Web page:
This post originally appeared as an op-ed in the Courier Journal November 19, 2020. 

By Chuck Denny, Cori Gadansky, and Rose Smith

Child care is essential.

Never in modern times have we experienced greater understanding of the vital role that child care providers play in our community.

Parents rely on safe, affordable child care – whether at a licensed center or a home-based setting – to be able to work. Employers depend on reliable child care options to recruit and retain employees. Young children count on child care to help them develop the social-emotional skills needed to get ready for Kindergarten and beyond.

What the COVID-19 pandemic has made undeniably clear to all of us is that child care is the foundation of a thriving economy, and the current infrastructure to support it is abysmal.

This year’s KIDS COUNT County Data Book tells us that even before the pandemic, half of Kentuckians lived in a child care desert, meaning there wasn’t enough capacity to meet the need. Data show that pre-pandemic, 14% of Kentucky parents quit a job, did not take a job or greatly changed their job due to problems with child care.

Even those with proximity to care struggle to pay for it. With the cost of high quality child care rivaling the cost of college tuition, child care expenses for an infant take up more than a third of a single parent’s income. Even in two-parent families, parents of young children tend to be at the beginning of their earning potential and simply don’t have the ability to bear the full cost of care.

Yet, unlike K-12 public schools, public investment in child care is minimal. As a result, in order for Trinity House to keep our doors open, we are forced to operate with rates below the true cost of care and pay our teachers less than they deserve. The median child care educator salary in Kentucky is about half of what a public preschool teacher is paid.

The median hourly wage for a child care worker is $9.28 – just two dollars more than minimum wage. What’s more, women of color make up a large percentage of the early childhood workforce and are shouldering the weight of our underinvestment, often living in poverty while working to lift other families out of it. With the pandemic, they now face a double threat to both their health and their livelihood.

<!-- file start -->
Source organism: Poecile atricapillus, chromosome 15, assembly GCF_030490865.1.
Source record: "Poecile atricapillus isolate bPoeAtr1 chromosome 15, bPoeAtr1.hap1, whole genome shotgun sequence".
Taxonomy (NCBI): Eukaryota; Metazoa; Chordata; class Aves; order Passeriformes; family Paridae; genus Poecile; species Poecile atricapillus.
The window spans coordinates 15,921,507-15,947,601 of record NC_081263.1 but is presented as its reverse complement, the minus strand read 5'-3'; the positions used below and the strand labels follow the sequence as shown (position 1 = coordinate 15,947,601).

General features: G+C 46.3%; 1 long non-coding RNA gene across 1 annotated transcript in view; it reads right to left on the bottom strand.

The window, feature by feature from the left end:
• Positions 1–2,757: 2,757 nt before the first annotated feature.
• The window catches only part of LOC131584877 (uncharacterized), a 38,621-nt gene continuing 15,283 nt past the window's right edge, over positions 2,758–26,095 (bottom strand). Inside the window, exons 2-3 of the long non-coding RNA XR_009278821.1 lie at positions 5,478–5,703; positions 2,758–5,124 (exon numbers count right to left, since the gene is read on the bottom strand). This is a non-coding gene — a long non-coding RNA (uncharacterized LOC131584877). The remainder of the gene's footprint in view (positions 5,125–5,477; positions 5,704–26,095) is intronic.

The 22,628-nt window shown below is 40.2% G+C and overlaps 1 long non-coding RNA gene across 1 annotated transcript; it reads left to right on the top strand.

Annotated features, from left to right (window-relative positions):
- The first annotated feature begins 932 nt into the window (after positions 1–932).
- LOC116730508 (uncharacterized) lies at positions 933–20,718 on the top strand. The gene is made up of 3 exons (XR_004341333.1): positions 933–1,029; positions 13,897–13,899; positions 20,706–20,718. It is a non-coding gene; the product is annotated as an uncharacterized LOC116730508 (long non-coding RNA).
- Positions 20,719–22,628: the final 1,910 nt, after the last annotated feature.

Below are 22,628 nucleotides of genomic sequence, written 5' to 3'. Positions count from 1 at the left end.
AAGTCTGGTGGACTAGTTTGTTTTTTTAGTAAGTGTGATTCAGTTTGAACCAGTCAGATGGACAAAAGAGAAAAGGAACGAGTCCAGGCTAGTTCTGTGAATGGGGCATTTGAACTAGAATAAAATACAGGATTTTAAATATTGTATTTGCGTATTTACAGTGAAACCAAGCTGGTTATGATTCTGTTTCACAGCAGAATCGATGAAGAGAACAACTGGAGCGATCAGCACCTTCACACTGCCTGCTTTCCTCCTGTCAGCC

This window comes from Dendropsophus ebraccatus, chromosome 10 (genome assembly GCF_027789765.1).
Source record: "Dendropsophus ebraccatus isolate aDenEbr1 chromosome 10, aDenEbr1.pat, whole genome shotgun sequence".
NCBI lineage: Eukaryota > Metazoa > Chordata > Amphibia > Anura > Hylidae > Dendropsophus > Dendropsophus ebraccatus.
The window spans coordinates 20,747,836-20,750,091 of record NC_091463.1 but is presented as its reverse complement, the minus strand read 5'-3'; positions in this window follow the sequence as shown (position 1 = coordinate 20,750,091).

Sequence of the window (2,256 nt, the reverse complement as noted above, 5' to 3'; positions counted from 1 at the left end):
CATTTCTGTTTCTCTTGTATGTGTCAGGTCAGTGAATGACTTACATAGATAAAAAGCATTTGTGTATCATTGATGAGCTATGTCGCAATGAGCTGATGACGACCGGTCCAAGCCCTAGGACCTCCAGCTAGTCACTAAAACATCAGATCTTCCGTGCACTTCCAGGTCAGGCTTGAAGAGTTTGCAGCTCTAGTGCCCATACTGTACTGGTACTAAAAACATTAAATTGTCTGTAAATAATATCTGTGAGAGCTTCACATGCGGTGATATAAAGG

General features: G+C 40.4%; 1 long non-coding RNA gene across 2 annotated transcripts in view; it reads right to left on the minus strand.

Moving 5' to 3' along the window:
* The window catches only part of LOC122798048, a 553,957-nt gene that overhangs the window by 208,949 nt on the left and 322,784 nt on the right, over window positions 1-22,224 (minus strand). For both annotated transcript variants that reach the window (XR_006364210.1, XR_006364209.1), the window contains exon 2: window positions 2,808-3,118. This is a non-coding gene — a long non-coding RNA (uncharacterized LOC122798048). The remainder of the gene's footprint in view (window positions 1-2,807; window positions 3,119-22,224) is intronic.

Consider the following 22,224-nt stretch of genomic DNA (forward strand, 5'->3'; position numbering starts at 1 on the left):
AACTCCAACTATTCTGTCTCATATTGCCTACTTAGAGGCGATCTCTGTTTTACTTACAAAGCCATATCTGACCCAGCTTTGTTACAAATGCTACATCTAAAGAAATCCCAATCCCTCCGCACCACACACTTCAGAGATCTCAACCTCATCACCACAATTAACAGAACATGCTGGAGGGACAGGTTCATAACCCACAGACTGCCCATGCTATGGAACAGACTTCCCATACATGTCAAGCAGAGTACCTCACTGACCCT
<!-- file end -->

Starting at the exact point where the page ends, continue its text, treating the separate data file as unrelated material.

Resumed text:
Simultaneously, the entire fragile ecosystem of child care reels from closures, lack of access to PPE, and limitations on the number of children who can be served, due to COVID-19.

Rose Smith, Trinity House

Trinity House has been in business for over 20 years. What started as a small business in my basement has grown to a full-fledged center, with the capacity to care for 88 children and employing 13 staff. My husband and I have had to sacrifice to maintain this business. Along with our staff, we aren’t getting paid what we deserve, but our community we serve needs us and we cannot turn our backs on them.

Cori Gadansky, 4-C

Community Coordinated Child Care (4-C) celebrates our 50th anniversary this year. For half a century, 4-C has worked to improve the quality, availability, and accessibility of child care in Kentuckiana. While we have encountered many challenges, none has posed a greater threat to our child care sector than the pandemic.

Chuck Denny, PNC

Through a $150,000 grant from the PNC Foundation’s Grow Up Great initiative, 4-C is offering PPE to child care providers and supporting the launch of at least five new certified family child care homes in the Louisville area because we know the essential role that child care plays to help our community weather this pandemic and sustain our economy, but we cannot do it alone.

It’s time to admit that status quo wasn’t working for anyone in Kentucky – not parents, not employers, not child care providers, and certainly not our children. With the compounding challenges of a global pandemic, child care cannot sustain to support our families, our workforce, or our economy.

Looking ahead to the 2021 General Assembly, state legislators must make funding for child care a top priority in their budget deliberations. In addition, we need to do everything we can to encourage the growth of regulated family child care – care offered in private homes to a small number of children – to fill gaps in access.

Most importantly, federal support is imperative to overcome the challenges presented by COVID-19 and not only save the sector but build the child care infrastructure that Kentucky needs. Federal CARES Act funds provided early in the pandemic provided emergency relief to child care providers, but those funds have all been expended. We need Congress to act on this now. There is no time to lose.

Chuck Denny is the regional president for PNC. Cori Gadansky is the executive director of Community Coordinated Child Care (4-C). Rose Smith is the owner and executive director of Trinity House, a child care center in the Parkland Neighborhood and founder and executive director the ACE Project.